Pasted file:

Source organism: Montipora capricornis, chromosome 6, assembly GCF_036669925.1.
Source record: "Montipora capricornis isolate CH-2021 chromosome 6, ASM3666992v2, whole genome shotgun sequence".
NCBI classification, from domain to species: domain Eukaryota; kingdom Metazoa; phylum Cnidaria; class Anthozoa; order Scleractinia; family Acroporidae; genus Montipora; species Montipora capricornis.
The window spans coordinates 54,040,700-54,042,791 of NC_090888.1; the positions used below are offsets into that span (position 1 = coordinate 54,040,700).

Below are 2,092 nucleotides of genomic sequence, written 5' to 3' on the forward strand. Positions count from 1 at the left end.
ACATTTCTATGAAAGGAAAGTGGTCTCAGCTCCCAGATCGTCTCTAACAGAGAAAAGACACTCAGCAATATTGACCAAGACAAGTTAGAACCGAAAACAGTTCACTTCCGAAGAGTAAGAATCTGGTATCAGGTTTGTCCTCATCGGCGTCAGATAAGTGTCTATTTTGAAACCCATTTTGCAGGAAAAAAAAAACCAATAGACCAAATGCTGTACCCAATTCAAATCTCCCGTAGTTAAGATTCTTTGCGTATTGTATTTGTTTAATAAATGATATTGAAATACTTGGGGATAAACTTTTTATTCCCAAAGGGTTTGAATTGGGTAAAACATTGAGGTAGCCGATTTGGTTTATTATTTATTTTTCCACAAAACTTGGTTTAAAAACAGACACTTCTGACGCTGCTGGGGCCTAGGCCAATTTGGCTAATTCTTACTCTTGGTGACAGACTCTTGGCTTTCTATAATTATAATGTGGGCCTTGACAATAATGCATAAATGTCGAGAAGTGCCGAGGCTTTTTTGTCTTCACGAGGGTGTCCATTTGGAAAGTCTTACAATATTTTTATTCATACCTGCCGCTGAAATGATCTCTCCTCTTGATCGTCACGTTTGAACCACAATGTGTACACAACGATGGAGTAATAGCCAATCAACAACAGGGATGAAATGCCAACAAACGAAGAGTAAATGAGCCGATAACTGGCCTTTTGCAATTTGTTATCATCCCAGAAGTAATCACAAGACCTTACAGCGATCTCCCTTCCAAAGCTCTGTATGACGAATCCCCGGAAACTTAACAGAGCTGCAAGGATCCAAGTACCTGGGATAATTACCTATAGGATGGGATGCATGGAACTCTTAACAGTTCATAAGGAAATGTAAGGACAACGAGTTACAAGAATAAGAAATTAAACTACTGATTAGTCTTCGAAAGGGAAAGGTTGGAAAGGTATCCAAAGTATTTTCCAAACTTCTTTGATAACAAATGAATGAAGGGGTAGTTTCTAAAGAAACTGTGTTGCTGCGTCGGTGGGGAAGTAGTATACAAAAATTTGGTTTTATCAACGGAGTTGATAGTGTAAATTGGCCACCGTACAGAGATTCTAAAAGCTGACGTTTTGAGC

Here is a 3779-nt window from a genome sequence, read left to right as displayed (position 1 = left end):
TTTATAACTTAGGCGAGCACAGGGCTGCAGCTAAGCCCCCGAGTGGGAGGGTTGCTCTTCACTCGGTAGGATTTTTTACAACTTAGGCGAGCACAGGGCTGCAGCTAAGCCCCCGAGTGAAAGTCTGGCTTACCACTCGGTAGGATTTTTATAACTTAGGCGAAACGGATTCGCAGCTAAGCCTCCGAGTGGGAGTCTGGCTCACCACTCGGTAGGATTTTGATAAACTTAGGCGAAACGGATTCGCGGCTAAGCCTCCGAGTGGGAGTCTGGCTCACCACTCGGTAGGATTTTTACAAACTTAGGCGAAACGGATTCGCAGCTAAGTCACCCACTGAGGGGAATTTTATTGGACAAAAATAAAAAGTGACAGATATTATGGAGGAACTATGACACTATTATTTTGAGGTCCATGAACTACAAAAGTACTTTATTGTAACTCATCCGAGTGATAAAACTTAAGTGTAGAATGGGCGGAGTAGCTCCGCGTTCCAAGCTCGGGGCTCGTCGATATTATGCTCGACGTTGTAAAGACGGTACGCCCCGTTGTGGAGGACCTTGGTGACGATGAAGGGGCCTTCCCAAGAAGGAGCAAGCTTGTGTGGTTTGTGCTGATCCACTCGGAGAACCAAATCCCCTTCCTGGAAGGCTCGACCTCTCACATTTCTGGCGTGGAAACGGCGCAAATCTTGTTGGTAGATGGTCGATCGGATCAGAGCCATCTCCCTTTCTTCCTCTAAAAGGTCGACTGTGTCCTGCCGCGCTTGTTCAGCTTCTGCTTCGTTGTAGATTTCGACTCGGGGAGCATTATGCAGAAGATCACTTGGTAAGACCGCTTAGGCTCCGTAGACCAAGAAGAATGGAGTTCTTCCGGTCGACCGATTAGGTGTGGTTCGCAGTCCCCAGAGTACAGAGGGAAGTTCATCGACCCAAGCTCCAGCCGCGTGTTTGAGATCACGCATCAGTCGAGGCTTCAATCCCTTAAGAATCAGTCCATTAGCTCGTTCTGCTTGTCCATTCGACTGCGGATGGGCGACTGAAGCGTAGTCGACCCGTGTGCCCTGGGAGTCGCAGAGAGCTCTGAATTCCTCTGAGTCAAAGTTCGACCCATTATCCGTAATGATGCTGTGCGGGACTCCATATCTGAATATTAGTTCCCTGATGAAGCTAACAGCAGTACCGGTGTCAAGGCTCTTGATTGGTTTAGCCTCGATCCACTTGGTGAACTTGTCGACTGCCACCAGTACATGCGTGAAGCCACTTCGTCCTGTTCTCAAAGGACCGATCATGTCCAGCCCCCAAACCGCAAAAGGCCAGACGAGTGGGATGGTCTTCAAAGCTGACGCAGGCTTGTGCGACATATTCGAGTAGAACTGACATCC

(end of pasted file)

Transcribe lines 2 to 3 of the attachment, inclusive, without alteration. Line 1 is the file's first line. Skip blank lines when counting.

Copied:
Source record: "Montipora capricornis isolate CH-2021 chromosome 6, ASM3666992v2, whole genome shotgun sequence".
NCBI classification, from domain to species: domain Eukaryota; kingdom Metazoa; phylum Cnidaria; class Anthozoa; order Scleractinia; family Acroporidae; genus Montipora; species Montipora capricornis.